A 29-year-old single, sexually active woman reporting that she is in a monogamous relationship, has experienced five attacks of acute cystitis in the past year, all characterized by dysuria, increased frequency, and urgency. Each case was diagnosed on the basis of the clinical picture and a laboratory finding of bacteriuria. The urine bacterial counts in these cases ranged from 104 to 106 organisms/ml. Lab tests indicated that the third and fourth infections were caused by Escherichia coli, while the fifth infection was caused by an enterococcus and the second infection was caused by Proteus mirabilis. Each infection responded to short-term treatment with trimethoprim sulfamethoxazole. The recurrences occurred at intervals of 3 weeks to 3 months following completion of antibiotic therapy. For the past two days, the woman has once again been experiencing dysuria, increased frequency, and urgency, so she goes to see her nurse practitioner provider. Her vital signs are T = 37.6°C, P = 100, R = 18, and BP = 110/75 mm Hg. Physical examination reveals a mild tenderness to palpation in the suprapubic area, but no other abnormalities. A bimanual pelvic examination reveals a normal-sized uterus and adnexae with no apparent adnexal tenderness. No vaginal discharge is noted. The cervix appears normal.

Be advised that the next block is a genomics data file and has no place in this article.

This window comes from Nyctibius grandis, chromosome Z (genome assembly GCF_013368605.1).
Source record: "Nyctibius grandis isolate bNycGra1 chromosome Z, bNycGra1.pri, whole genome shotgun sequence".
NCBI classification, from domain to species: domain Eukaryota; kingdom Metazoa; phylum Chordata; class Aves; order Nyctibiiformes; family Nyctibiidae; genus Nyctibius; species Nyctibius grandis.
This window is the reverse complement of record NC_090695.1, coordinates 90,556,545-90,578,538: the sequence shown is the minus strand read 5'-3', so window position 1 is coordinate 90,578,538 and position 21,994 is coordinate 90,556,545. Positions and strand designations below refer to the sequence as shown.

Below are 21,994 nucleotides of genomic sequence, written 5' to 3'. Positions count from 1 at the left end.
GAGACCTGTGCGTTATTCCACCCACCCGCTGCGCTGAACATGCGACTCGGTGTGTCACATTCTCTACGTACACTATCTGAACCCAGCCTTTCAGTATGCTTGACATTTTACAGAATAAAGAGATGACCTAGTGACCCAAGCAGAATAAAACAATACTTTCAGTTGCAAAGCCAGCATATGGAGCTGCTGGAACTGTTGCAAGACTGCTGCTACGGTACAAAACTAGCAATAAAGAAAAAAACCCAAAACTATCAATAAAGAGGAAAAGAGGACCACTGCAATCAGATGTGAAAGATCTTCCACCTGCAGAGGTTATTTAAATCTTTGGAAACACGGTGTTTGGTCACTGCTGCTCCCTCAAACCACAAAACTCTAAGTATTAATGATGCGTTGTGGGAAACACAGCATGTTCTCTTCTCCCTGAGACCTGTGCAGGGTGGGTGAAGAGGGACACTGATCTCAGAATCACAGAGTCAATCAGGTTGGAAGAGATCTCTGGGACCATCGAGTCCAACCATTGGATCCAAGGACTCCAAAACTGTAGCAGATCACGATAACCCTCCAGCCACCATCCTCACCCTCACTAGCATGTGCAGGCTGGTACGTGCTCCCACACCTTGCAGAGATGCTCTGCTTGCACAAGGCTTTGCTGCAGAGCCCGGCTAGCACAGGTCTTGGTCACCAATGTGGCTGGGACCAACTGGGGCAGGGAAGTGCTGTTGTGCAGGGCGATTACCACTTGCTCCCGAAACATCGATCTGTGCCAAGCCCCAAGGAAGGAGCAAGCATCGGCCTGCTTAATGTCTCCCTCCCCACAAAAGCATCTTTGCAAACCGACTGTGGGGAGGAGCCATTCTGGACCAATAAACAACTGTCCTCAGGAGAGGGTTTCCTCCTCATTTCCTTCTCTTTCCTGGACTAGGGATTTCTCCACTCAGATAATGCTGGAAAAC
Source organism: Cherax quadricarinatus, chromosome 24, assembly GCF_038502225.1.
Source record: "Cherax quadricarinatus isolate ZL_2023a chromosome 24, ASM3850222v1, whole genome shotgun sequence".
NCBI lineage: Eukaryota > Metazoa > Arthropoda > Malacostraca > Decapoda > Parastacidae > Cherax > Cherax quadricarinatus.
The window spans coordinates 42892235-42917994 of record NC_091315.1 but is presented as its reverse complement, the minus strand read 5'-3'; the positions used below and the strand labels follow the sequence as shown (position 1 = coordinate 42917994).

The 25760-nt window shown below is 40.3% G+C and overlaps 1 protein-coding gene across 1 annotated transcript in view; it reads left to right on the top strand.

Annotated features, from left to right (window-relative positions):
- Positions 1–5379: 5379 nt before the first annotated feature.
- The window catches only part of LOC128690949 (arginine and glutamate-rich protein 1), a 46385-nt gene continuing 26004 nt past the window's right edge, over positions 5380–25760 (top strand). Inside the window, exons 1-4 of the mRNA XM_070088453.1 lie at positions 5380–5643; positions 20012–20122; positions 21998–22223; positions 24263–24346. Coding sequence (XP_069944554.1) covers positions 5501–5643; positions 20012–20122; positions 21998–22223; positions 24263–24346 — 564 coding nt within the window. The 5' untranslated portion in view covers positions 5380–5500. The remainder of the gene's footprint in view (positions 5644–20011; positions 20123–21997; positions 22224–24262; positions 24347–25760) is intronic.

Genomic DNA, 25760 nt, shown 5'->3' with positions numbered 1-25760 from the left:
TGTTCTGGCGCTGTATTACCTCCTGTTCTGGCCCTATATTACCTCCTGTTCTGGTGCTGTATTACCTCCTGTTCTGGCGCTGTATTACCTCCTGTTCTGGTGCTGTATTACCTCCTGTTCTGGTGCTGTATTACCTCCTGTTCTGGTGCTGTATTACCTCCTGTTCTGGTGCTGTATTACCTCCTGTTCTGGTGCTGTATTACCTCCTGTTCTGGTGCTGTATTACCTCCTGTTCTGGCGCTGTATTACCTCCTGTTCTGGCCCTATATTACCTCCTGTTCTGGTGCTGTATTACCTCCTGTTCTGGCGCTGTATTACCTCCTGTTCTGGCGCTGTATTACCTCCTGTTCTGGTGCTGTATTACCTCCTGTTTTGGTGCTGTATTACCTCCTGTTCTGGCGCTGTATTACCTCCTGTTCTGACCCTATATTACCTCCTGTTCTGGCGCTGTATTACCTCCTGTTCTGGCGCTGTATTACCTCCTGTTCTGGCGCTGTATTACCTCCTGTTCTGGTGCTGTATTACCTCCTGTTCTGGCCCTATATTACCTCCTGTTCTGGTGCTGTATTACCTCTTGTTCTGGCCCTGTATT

- What is the differential diagnosis for this set of symptoms? What is your preliminary diagnosis?
- What tests should you order to confirm your preliminary diagnosis?
- What are the possible causes of recurrent lower UTIs? Which of these is most likely in this case?
- When would you collaborate with other professionals and refer your patient to a specialist and why?
Please support with up-to-date evidence-based standard of care guidelines.
Please read the case study and answer the questions. Support your assignment with 3 evidence based resources that are less then 5 years old.